While Democrats and Republicans Have Their Conventions, Americans Suffer

Last week and this week, the major political parties held their conventions to formally nominate their candidates for President. While the professional politician class of both parties are preparing to spend record amounts on political campaigns this year, a large part of the rest of American is suffering.

The coronavirus pandemic is unprecedented in our lifetimes (and that last 100 years for that matter). And in the United States, lock downs led to the economy contracting 33% in the second quarter—a third of the economy simply disappeared. Businesses have shuttered, many for good. Small businesses, making up almost half of the economy have been especially hard hit, but even some large household names have filed for bankruptcy.  In human terms, all that led to an official unemployment rate of 15%, the highest since the 1970’s. Since the official rate only counts those looking for jobs, not those that have been temporarily furloughed, the actual number of people without jobs was closer to 24%,, a quarter of the workforce in the country.

To help with this, Congress passed a law that provided for supplemental unemployment benefits for laid off workers, and assistance to business if they would keep workers on their payrolls. And the government put a hold on all evictions for people not able to pay their mortgage or rent. At the time, we didn’t know how long the pandemic would last and so these provisions expired on July 31.

But we are still battling the pandemic and the economy is still suffering. Though as lock downs have eased in many places, some business has picked up but the economy is still suffering. And so are people. New applications for unemployment benefits are hovering around 1 million a week. Think about that: a million more people a week are losing their jobs.

And there is no new relief bill that has been passed. Everyone knew that these stop gaps were due to expire on July 31, yet our leaders have gotten nothing done.

As a sitting President, for Trump to not have a package ready to go when previous pandemic relief measures expired is inexcusable (the President did not release his proposal until after July, after unemployment and business assistance measures expired).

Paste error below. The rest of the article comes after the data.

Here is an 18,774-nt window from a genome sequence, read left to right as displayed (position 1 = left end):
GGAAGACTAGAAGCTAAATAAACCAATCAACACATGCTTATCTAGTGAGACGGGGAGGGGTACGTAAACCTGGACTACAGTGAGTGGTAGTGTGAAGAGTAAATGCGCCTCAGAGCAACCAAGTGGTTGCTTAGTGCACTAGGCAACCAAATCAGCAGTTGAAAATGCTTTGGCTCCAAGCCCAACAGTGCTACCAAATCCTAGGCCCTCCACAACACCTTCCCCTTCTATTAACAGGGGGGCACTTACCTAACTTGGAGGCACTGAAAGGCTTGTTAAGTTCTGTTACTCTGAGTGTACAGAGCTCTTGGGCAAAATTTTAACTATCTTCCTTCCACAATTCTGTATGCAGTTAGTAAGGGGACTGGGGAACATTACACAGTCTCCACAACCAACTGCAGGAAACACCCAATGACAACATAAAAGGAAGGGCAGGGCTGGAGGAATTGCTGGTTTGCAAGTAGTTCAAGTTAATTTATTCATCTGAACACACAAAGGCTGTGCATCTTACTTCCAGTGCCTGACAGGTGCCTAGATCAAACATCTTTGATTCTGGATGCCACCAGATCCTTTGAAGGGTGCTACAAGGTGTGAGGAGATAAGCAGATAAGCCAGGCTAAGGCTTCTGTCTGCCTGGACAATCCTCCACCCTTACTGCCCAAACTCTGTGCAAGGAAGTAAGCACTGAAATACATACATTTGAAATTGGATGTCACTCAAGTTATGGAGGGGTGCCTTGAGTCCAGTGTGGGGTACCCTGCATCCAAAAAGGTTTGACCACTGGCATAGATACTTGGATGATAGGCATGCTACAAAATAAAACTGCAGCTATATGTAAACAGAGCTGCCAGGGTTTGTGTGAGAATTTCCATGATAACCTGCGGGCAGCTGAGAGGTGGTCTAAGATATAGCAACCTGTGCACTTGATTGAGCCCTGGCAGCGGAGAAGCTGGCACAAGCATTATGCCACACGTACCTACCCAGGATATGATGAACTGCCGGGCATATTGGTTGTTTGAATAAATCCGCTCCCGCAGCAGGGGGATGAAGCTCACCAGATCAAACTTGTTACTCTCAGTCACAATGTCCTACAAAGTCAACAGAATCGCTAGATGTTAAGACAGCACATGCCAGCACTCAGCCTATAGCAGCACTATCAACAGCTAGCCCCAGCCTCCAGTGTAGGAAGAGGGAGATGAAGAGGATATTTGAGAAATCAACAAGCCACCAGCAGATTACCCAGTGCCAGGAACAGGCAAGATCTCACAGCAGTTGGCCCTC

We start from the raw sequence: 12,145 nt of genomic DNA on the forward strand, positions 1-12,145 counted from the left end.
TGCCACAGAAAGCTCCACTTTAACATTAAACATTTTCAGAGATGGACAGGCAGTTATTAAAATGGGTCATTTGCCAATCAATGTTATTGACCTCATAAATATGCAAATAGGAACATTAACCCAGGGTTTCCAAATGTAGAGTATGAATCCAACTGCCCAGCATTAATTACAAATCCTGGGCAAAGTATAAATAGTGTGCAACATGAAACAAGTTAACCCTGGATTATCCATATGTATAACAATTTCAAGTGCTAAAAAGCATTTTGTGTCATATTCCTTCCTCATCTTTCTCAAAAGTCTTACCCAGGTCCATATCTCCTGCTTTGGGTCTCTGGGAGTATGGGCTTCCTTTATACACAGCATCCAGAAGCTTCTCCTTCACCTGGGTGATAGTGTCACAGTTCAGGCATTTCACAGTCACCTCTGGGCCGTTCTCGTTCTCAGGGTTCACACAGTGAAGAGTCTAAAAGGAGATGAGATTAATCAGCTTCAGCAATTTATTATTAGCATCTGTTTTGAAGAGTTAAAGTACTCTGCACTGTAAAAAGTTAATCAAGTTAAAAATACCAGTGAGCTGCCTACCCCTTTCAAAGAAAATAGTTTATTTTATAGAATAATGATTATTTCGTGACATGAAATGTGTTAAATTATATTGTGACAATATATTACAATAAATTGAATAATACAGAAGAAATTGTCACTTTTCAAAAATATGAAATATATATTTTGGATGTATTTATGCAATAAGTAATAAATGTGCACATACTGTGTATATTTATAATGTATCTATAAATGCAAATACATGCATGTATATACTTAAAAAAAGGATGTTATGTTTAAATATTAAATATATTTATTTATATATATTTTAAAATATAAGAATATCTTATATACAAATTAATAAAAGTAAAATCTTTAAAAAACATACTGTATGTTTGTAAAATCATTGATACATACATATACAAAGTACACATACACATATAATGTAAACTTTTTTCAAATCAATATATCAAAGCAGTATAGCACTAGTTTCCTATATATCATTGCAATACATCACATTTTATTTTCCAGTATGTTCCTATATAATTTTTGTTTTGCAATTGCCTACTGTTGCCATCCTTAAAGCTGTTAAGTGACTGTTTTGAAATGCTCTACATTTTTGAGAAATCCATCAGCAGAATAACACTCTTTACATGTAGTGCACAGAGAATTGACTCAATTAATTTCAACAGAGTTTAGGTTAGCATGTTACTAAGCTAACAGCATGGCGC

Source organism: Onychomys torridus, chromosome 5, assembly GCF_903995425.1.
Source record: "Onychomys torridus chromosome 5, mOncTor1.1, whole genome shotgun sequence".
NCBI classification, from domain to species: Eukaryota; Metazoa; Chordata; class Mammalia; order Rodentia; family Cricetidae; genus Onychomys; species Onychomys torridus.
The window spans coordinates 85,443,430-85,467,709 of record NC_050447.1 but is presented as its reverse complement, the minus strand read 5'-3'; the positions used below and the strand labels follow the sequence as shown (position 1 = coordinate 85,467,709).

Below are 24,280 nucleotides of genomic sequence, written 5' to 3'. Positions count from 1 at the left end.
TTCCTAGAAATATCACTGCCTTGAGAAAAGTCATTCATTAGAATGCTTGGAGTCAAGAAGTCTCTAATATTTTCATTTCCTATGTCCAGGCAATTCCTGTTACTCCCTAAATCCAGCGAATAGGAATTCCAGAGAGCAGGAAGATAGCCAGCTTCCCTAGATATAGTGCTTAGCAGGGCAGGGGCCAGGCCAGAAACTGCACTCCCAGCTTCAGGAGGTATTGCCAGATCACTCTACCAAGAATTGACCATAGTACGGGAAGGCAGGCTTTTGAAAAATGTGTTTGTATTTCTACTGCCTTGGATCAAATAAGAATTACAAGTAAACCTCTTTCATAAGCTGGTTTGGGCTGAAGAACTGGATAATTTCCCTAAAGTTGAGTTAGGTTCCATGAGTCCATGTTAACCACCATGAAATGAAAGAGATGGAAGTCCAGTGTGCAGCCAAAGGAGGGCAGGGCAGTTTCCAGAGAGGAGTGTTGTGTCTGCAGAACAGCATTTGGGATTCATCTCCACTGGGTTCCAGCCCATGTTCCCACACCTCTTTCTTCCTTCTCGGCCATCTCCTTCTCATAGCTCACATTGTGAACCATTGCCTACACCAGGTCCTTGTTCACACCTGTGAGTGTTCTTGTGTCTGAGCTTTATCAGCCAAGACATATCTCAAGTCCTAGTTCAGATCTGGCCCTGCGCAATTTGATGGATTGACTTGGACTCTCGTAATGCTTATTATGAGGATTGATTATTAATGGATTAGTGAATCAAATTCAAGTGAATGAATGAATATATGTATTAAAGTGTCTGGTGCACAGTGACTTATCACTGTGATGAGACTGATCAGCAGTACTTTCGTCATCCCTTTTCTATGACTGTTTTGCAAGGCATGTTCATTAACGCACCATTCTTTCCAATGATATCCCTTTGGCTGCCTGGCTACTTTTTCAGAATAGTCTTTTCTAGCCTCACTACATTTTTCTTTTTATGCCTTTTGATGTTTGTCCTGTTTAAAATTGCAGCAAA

As Speaker of the House, for Nancy Pelosi to declare a recess (read ‘vacation’) and go home without having anything in place is inexcusable. Oh, Nancy Pelosi called Representatives back to Washington last week to find $25 billion for the Post Office for the next several years, but to find money to help unemployed workers trying to pay the mortgage? No, she wouldn’t do that.

Not all the money ($2 trillion) from the initial relief package was spent. So President Trump did issue an executive order to take the money left and continue some benefits. (His order is likely unconstitutional, as the President can’t spend money by himself without Congress. But since it’s an election year, it looks like no one will challenge it.)  But because of the administrative problems with an executive order, the money is still not getting to the people who need it a month later, and people are suffering at the hands of the very governments that ordered the closures and lock downs Additionally, the money is estimated to run out within 3-4 weeks and so by the time that states are able to ‘catch up’ any supplemental unemployment benefits, there will again by no money.

And all of this while politicians are projected to spend more on political campaigns this year than ever before. (As an aside, that is one indicator that it is the lower income, those that can least afford it, which have been hardest hit in the pandemic.) Politicians of both parties say they want to help people, but it has become clear that’s just talk.

Pelosi and Trump need to be in a room until this is hammered out. Yeah, they can’t stand each other, I get it. Which is one reason they should be locked in so that maybe their mutual dislike will force them to get a deal just to get away from each other.

From the people’s perspective, the Trump Administration has a lower dollar amount saying that there is money left from the original bill that can be spent first. Pelosi wants a higher dollar amount to bail out state and local governments, as well.  Bottom line is that they both can agree on at least a lower number and then argue about the rest later. But that’s not the Washington way.  And that’s one good reason we should have term limits so that we can change ‘the Washington way’ every few years.

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